I have to admit I have never seen the show. I have a self-imposed rule that I need to watch at least several episodes of each show before discussing them in my blog. This time I made an exception because I do have plans to watch this one. During the time it was on, I did read about it often and felt like I had a good understanding of the plots and characters. With only 52 episodes total, it can easily be watched within a month. I do love history, and I am looking forward to studying all the cultural history that this show displays. For those of you who have seen it, I would live to hear your thoughts on what you loved or did not enjoy about the series.

Rick Steves’ Europe: Inspiration for Your Traveling Passion

Rick Steves' Books: The Only Way To Travel Europe - Tourist Meets Traveler

We are learning about some adult PBS shows this month that inspire us. We have learned about shows that inspire our collecting and our cooking, but one of my favorite things is travel, and today we get inspiration for getting away. Any time you are stuck at home with the travel bug (hint, think any moment from the last two years), turn on the TV and tune into Rick Steves’ Europe. This travel documentary series was created by Steves and is hosted by him.

The show is produced by Oregon Public Broadcasting. It debuted in 2000 with 152 episodes being released, as well as a few specials. Steves spends about a third of his year filming TV shows and researching locations for his guide books.


Rick was born in 1955. His love of Europe began when he was 14. His parents owned a piano store, and the family traveled to Europe to check out piano factories. Steve kept a journal of their travels. He stored postcards and numbered them to remember the trip. After high school, he attended the University of Washington, majoring in European history and business administration. He wrote his first travel book in 1979. Before Rick Steves’ Europe, he had another show on PBS called Travels in Europe with Rick Steves from 1991-1998.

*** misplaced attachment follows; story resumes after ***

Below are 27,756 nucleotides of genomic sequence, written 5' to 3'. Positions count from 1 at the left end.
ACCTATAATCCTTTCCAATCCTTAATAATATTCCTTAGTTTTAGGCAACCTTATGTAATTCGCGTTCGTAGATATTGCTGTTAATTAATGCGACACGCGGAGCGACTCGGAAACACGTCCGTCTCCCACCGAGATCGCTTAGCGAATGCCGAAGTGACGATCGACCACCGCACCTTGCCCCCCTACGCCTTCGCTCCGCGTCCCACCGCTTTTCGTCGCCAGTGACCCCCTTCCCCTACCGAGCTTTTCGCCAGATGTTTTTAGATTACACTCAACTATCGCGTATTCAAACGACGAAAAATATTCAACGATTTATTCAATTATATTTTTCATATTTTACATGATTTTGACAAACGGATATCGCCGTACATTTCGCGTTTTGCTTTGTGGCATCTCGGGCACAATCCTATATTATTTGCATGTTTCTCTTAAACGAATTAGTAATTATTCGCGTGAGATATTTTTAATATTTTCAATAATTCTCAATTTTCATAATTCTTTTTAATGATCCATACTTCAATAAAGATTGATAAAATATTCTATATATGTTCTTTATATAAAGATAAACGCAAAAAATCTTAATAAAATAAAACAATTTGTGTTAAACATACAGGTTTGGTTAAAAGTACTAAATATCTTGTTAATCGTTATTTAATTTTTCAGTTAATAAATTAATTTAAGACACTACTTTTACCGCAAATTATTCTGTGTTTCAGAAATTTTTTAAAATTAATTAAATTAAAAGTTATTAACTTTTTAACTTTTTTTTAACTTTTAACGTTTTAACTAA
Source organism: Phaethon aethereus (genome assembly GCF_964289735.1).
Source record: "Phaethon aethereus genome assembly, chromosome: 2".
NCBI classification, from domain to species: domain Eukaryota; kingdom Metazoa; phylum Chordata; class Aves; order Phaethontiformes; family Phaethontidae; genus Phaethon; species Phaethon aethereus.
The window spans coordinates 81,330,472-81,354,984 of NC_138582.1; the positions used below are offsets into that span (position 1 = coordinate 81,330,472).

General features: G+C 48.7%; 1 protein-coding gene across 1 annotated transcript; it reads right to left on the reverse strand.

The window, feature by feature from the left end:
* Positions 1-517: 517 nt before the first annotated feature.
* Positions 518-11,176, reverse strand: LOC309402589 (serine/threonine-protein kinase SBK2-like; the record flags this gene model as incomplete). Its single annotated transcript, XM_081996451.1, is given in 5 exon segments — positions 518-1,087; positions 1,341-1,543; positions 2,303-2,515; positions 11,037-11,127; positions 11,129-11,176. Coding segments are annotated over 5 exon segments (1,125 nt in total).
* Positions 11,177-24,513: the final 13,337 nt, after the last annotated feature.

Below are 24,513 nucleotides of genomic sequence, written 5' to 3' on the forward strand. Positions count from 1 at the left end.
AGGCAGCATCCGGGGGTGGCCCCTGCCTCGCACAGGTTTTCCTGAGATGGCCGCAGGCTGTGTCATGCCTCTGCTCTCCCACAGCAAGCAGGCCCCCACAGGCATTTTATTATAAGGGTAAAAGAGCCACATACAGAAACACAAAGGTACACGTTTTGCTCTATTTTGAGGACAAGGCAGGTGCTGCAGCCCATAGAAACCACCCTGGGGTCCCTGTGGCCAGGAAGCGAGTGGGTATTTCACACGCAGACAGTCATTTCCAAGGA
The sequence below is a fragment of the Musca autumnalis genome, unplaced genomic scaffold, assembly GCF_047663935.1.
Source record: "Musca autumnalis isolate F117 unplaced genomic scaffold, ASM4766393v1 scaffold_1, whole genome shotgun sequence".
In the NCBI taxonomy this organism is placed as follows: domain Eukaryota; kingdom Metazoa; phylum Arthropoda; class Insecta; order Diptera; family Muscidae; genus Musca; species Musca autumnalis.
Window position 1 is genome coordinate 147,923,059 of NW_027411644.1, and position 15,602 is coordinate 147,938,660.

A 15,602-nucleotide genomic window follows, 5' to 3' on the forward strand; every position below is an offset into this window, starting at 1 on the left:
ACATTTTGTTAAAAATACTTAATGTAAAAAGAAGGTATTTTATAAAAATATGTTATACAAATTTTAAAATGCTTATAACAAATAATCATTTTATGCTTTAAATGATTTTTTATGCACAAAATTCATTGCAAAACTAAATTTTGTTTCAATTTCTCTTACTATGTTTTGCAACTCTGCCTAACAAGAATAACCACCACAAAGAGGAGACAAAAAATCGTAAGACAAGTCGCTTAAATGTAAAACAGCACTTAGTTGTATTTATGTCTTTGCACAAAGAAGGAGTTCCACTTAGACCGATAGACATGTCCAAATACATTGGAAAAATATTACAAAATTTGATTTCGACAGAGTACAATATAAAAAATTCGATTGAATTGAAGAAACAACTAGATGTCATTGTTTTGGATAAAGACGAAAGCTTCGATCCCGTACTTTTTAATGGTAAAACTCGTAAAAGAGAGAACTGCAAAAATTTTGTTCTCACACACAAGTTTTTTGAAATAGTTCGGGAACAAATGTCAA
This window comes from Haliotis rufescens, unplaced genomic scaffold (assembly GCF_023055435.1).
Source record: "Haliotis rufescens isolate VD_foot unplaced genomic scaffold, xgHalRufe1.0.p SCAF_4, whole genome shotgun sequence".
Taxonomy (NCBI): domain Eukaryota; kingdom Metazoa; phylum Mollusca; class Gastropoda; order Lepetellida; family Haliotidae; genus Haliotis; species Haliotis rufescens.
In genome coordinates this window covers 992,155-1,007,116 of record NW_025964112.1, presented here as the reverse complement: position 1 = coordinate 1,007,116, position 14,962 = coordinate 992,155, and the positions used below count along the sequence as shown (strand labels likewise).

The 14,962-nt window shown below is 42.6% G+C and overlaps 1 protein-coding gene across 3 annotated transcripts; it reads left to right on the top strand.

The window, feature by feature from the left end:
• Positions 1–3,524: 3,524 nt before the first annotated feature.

His travel philosophy encourages people to explore destinations that are not tourist-centered spots and to learn more about European lifestyles. He also has a radio show called “Travel with Rick Steves” and has authored numerous travel guides and newspaper columns. He donates royalties from one of his books to Bread for the World, an organization to end hunger. His newest venture is an app called “Rick Steves Audio Europe” which features self-guided walking tours.


Rick designs all the tours that are featured on the series. He emphasizes trying local cuisine and encourages making discoveries on your own that you might not see on the show. Annually, he takes about 30,000 people to Europe, utilizing 100 native guides.

His PBS series is one of the most popular and longest-running travel series. With long-time producer Simon Griffith and cameraman Karel Bauer, Rick lets visitors, physically and mentally, learn about the best B&Bs in Tuscany; play backgammon in Turkey; hike on Alpine ridges in Switzerland; and eat tapas in Spain or pub-grub in Ireland.

As we have seen throughout the past year, Steves was also grounded by COVID-19. His travel strolls were limited to his own neighborhood. He realized that as things open up, his tours will still have to wait for an extended period of time. Because he likes to visit small, cozy villages and interact closely with Europeans, he knows this will require a bit more patience. As he says, “So, the whole beauty of travel for me is people. And that’ll come back, but I’m gonna be patient.”